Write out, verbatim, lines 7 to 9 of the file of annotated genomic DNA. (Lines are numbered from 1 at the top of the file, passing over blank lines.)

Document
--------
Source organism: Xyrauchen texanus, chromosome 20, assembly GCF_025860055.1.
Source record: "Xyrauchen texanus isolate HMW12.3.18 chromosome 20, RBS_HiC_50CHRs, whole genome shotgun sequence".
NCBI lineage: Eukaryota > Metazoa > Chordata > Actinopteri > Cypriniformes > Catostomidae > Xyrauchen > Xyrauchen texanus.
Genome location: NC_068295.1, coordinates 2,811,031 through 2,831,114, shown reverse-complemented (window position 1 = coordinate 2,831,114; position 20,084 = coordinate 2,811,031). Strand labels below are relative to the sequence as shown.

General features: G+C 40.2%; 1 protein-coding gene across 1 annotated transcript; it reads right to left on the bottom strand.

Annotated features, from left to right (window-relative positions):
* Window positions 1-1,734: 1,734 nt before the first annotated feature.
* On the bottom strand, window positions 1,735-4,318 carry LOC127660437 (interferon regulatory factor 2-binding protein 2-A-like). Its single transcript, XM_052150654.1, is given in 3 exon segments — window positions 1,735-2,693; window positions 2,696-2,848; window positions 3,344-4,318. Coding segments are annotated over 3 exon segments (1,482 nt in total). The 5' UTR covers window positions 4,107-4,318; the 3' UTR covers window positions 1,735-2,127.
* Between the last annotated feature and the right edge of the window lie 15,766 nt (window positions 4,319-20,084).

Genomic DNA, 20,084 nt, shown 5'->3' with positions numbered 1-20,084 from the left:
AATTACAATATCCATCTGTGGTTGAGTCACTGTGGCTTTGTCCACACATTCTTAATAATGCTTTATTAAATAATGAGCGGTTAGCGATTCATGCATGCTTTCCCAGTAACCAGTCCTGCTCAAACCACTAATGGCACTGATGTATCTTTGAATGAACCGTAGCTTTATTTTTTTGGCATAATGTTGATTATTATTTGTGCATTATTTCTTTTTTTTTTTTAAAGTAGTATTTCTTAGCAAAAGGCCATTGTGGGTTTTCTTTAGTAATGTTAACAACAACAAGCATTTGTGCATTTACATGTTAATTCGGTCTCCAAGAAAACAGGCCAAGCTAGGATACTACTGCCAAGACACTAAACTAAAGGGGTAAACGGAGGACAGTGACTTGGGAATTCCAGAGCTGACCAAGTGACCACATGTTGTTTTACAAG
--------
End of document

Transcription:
* Window positions 1-1,734: 1,734 nt before the first annotated feature.
* On the bottom strand, window positions 1,735-4,318 carry LOC127660437 (interferon regulatory factor 2-binding protein 2-A-like). Its single transcript, XM_052150654.1, is given in 3 exon segments — window positions 1,735-2,693; window positions 2,696-2,848; window positions 3,344-4,318. Coding segments are annotated over 3 exon segments (1,482 nt in total). The 5' UTR covers window positions 4,107-4,318; the 3' UTR covers window positions 1,735-2,127.
* Between the last annotated feature and the right edge of the window lie 15,766 nt (window positions 4,319-20,084).